18.104.22.168:57: BACK ON TRACK
William Rozycki included Manchu jugūn 'road' in his Mongol Elements in Manchu (1983: 171) - and rejected it as a Mongol element "on semantic grounds" since the corresponding Mongolian word jüg meant 'direction', not 'road'.
I would add two phonological arguments:
First, if Mongolian jüg (or some similar ancestor) were borrowed into Proto-Tungusic (or inherited from Proto-Altaic*), it should have had *i instead of u in languages that shifted *ü to i**: e.g., Evenki *jiɣun instead of juɣu 'direction'. I agree with Rozycki (1983: 171): Tungusic juɣ-words meaning 'direction' "are recent borrowings from Mo[ngolian]". They cannot predate the *ü to i shift and are not cognate to Manchu jugūn 'road'.
Second, the near-high (but not truly high) ū [ʊ] of Manchu jugūn [tʂuʁʊn] and the mid o of its Sibe cognate ǰoxon [tʂoʁon] 'id.' (Kim et al. 2008: 80) indicate that the word 'road' had nonhigh vowels, not high vowels like Mongolian jüg. I would expect Mongolian jüg to correspond to Manchu *jugun [tʂuɣun] and Sibe *ǰuxun [tʂuxun] with high vowels.
Their Jin Jurchen 'ancestor'***
'road' (Jin 1984: 30-31, 95, 167)
may have been pronounced [tʂʊɢʊ] and could be romanized as jūgū. *ʊ raised to high after Manchu j but not g and lowered to o in Sibe****.
22.214.171.124:46: The Ming Jurchen word ju transcribed as 住 [tʂu] in the Sino-Jurchen vocabulary of the Bureau of Interpreters (Kane 1989: 162, #133) may have been [tʂʊ(ː)] or [tʂu(ː)]. There was no way to distinguish between [ʊ] and [u] or indicate long vowels in Ming Chinese transcription.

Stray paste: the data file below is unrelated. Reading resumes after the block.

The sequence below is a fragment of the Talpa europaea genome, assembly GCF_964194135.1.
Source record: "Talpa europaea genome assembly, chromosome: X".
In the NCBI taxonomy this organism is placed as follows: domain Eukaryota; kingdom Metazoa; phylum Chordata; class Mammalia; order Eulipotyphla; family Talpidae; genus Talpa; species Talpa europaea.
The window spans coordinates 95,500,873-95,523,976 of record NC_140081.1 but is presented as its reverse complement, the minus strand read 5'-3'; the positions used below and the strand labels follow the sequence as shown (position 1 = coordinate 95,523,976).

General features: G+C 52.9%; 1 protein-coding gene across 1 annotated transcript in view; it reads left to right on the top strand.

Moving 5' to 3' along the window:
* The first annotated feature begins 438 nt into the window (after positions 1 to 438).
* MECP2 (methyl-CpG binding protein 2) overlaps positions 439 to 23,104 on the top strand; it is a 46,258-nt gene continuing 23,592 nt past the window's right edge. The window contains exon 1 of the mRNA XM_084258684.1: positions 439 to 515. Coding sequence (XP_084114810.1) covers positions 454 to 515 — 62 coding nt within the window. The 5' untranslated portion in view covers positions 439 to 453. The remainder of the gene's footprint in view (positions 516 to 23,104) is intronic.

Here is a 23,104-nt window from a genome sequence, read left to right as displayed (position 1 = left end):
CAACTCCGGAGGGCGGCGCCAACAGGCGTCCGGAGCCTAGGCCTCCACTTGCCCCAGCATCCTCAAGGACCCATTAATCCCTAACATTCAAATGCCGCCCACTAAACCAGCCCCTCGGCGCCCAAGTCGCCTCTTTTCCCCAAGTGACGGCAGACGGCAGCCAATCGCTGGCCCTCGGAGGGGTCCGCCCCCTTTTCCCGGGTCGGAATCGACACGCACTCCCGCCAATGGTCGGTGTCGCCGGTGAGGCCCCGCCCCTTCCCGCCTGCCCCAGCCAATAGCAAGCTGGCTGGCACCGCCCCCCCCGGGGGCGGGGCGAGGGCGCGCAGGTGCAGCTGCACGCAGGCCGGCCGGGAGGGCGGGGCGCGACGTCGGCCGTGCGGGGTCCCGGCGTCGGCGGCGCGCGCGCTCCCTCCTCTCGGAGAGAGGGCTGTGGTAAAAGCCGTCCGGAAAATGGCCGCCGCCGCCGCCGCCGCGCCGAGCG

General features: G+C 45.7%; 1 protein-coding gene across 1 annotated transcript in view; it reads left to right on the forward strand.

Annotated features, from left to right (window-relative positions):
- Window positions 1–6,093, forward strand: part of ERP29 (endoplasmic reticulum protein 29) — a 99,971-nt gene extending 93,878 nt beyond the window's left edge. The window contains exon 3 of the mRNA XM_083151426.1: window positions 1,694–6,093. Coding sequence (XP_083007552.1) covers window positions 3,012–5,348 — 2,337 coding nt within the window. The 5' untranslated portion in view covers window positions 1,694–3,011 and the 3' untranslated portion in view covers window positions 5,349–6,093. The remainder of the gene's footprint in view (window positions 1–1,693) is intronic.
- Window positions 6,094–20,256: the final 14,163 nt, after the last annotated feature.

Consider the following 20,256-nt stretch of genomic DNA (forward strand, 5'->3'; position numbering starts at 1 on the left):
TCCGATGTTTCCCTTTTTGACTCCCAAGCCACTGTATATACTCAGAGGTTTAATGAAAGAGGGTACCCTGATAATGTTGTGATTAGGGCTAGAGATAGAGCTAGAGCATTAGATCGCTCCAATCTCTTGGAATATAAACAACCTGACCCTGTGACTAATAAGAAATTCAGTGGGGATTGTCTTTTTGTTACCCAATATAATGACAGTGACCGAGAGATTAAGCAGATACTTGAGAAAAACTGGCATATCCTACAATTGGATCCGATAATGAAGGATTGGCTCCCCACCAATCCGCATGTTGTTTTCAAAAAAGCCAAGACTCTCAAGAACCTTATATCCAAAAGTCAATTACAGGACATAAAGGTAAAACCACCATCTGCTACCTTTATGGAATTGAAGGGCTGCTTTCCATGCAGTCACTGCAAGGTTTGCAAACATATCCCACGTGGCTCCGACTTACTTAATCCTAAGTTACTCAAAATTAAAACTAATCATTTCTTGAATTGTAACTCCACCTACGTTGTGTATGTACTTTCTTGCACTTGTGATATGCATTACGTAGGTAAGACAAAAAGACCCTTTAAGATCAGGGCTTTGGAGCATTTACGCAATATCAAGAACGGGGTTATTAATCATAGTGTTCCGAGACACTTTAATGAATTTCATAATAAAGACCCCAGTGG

It is not clear whether earlier [ɢʊ] fused with the preceding vowel, possibly lengthening it, or was a suffix (as proposed by Jin 1984: 31) that was either lost or always absent in that dialect.
I am skeptical that [ɢʊ] was a suffix since I know of no Manchu suffix -gū -[ʁʊ].
Moreover, the transcription 住兀 [tʂuu] for
in the Bureau of Translator vocabulary (Grube 1896, #57) may point to a long vowel but it is possible that the Bureau of Interpreters dialect lost it. However, 住兀 [tʂuu] may have represented a Ming Jurchen [tʂʊʁʊ] with a [ʁ] without an exact equivalent in Ming Chinese.
*126.96.36.199:59: I do not think a Proto-Altaic language existed.
**188.8.131.52:01: According to a 1996 class handout by Sasha Vovin, Proto-Tungusic *ü merged with *i in some languages like Evenki and merged with *u in others like Manchu.
***184.108.40.206:04: Jin Jurchen may not be directly ancestral to Written Manchu and Sibe, but it is certainly very closely related to their ancestors.
****220.127.116.11:31: At a glance, it seems that Written Manchu ū corresponds to Sibe o which is therefore the regular reflex of pre-Sibe [ʊ] (Kim et al. 2008: 52, 74, 107):
WMa akū [aqʰʊ] : S ako [aqo] 'not exist' (is the lack of aspiration a typo?)
WMa gūsin [qʊsin] : S gošun [koɻun] 'thirty'
WMa hūcin [χʊtɕʰin] : S xocin [χotɕʰin] 'well'
I am not entirely certain, as I have not yet investigated all Sibe cognates of Written Manchu ū [ʊ], and I found one exception (Kim et al. 2008: 79):
WM jakūn [tʂaqʰʊn] : S ǰakun [tʂaqʰun] 'eight' (instead of *jakon [tʂaqʰon])
I initially thought
WM juwen [tʂuwən] 'loan' : S ǰomjə [tʂomjə] 'to borrow' (instead of *ǰumjə [tʂumjə]; Kim et al. 2008: 80)
was an exception, but its o is a fusion of [uwə] also found in Sibe ǰwə [tʂwə] ~ [tʂo] 'two' (Kim et al. 2008: 81) corresponding to Written Manchu juwe [tʂuwə] and Ming Jurchen juwe [tʂuwə] transcribed as 拙 [tʂwə] (Kane 1989: 362, #1110).